Hearing Loss & Vertigo All About Meniere's Disease

Hearing Loss & Vertigo: All About Meniere’s Disease

In hearing loss, Meniere's Disease by Laurie Duffy, M.S.

Laurie Duffy, M.S.

Are you experiencing spells of vertigo or dizziness? Do these spells come on unexpectedly and last for just a short time or many hours? If you are, it could be a sign you are dealing with Meniere’s disease. Meniere’s disease is a condition in the inner ear affecting approximately 615,000 people in the United States, making it a relatively rare but serious disorder.

What is Meniere’s Disease? 

Meniere’s often materializes as acute and unpredictable dizziness and vertigo often accompanied by muffled hearing, tinnitus and a feeling of fullness in the ear. First identified by the French physician, Prosper Meniere in 1816, who realized that this combination of symptoms might be due to the same issue. Before his discovery, many scientists believed that the unpredictable spells of vertigo were an issue, which stemmed from a brain disorder, which he was able to instead link to issues in the inner ear.

Balance in the Inner ear

Much of our hearing relies on tiny hairs in our inner ear, which pick up sound waves and convert them into electrical pulses sent to the brain to be processed and interpreted. These tiny hair cells exist in the part of the inner ear known as the vestibular system, which is key in sending information about our balance to the brain. The vestibular system consists of three curved canals and two otolith organs known as the utricle and saccule. The entire system is filled with a fluid and when we move this fluid slowly moves, stimulating the hair cells inside. This system informs our brain of the position of our head, informing our mind if we are tilted, lying down or standing up. Other aspects of the vestibular system can detect our head’s rotation as well.

Possible Causes of Meniere’s Disease

While the cause is still not completely understood, it is commonly believed that issues occur in the vestibular system of the inner ear. This consists of a build-up of fluid in the inner ear which can jam or send false signals about a person’s balance system to the brain.  When a patient suffers from Meniere’s, there is too much fluid in the vestibular system causing swelling. As the level of the fluid fluctuates attacks of this condition can come on unpredictably causing not only vertigo and dizziness but debilitation nausea and vomiting, leaving victims incapacitated for minutes or up to hours.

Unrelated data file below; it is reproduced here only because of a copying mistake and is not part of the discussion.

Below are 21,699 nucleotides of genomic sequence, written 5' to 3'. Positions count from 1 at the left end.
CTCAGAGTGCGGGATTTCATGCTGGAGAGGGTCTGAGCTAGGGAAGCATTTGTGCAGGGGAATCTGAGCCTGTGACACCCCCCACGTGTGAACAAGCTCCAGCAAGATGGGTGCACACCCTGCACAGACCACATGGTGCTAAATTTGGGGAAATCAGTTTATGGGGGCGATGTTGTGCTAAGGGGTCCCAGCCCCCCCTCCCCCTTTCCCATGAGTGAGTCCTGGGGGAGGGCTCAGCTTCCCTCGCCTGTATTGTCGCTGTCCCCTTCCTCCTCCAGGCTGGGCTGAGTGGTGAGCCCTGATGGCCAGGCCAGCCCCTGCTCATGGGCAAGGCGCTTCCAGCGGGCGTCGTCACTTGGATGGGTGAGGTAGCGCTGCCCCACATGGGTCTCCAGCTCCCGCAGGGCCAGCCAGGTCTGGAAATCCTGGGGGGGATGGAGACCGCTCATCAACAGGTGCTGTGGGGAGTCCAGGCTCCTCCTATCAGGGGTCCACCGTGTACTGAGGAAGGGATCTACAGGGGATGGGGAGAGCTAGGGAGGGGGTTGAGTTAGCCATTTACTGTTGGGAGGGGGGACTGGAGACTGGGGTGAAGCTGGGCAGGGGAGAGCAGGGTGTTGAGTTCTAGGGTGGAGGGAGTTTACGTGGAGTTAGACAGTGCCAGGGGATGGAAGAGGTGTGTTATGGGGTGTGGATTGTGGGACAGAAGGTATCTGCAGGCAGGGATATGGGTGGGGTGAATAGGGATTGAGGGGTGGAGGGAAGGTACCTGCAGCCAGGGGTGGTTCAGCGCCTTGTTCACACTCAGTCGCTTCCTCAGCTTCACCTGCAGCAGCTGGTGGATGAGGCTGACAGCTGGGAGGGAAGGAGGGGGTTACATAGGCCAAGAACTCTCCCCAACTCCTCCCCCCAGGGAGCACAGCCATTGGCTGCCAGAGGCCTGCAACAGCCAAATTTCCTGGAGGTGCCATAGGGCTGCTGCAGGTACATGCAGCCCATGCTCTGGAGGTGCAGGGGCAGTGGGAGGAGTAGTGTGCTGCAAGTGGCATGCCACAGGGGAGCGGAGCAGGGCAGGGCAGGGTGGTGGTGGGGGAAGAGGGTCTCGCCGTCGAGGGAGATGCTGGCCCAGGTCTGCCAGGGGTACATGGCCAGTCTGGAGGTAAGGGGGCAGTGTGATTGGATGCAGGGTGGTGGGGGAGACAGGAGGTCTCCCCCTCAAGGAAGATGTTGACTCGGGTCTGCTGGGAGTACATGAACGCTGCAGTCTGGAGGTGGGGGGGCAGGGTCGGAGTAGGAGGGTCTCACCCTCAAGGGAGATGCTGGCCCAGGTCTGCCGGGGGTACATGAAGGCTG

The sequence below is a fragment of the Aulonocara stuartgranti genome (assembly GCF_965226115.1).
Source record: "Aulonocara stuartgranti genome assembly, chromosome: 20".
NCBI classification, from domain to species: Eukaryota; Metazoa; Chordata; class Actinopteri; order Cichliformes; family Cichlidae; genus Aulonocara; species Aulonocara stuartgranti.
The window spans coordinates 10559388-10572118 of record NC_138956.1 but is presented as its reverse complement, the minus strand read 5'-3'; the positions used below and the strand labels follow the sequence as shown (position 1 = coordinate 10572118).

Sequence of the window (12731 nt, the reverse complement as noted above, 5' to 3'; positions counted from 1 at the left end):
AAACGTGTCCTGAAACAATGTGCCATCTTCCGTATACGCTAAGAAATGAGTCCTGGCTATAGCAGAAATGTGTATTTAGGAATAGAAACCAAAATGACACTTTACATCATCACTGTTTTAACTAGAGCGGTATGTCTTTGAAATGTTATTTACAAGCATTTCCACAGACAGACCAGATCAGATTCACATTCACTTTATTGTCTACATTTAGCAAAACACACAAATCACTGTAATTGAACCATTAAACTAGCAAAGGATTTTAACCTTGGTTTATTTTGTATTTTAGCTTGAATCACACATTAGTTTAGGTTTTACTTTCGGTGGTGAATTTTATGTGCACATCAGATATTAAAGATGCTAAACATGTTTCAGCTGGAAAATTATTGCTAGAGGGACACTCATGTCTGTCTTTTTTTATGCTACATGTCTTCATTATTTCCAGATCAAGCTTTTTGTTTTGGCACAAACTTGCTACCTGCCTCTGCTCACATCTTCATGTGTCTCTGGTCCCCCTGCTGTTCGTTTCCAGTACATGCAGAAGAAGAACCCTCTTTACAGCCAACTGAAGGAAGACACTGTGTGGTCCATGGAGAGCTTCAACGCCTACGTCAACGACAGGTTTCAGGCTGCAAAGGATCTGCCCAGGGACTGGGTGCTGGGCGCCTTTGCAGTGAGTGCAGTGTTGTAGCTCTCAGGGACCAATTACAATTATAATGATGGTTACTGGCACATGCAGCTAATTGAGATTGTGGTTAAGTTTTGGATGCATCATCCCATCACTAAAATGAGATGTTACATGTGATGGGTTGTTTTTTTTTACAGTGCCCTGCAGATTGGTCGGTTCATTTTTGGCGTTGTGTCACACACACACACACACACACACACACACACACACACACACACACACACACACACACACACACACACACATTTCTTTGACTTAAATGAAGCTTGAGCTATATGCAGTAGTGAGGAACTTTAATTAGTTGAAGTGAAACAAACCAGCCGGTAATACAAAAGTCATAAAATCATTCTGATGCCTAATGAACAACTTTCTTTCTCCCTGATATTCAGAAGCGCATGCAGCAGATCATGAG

Difficult to diagnose

The complicated issue in diagnosing Meniere’s is that it is not the only condition in which dizziness, vertigo and nausea are present. Other common issues that present vertigo include BPPVwhich occurs when tiny calcium particles collect in the inner ear. Another common cause of vertigo is labyrinthitis which is an inner ear problem usually related to viral infection causing disorienting balance issues. Less common issues causing vertigo included strokes, tumors, some medications or migraines. Part of the confusion with Meniere’s is that it shows itself differently for different patients. For many it starts immediately as vertigo whole, others suffering from Meniere’s may first experience a progressive hearing loss before vertigo comes on. Episodes of Meniere’s may occur in clusters, occurring over a short period of time. However, sometimes attacks may arrive many months apart making it hard to combine all the attacks towards a single cause.

Treating Meniere’s Disease

Meniere’s affects people differently making different methods of treatment ideal for each individual with the disease. Many have positive results from anti-nausea medication, while others find more help with medication, which reduces dizziness. Others have found success in medicating with a regular intake of diuretics, which reduces the amount of water retention in the body. This can limit the amount of liquid build-up in the vestibular system, which can decrease the frequencies of attacks. Many benefit from a reduction of salt in their diet, which like a diuretic limits water retention as well as avoiding alcohol tobacco and caffeine.

Hearing Aids and Meniere’s Disease

Many people suffer from hearing loss or deafness in their ears when a Meniere’s disease attack comes on. This can lead many to be convinced they are going deaf or suffer from hearing issues. Overtime attacks can lead to hearing damage causing permanent hearing loss. 

If you find that you are having mild or moderate hearing loss due to Meniere’s disease hearing aids can amplify the sounds you struggle with so you can hear much more clearly. If you suspect you have this condition contact us to help you manage your symptoms today!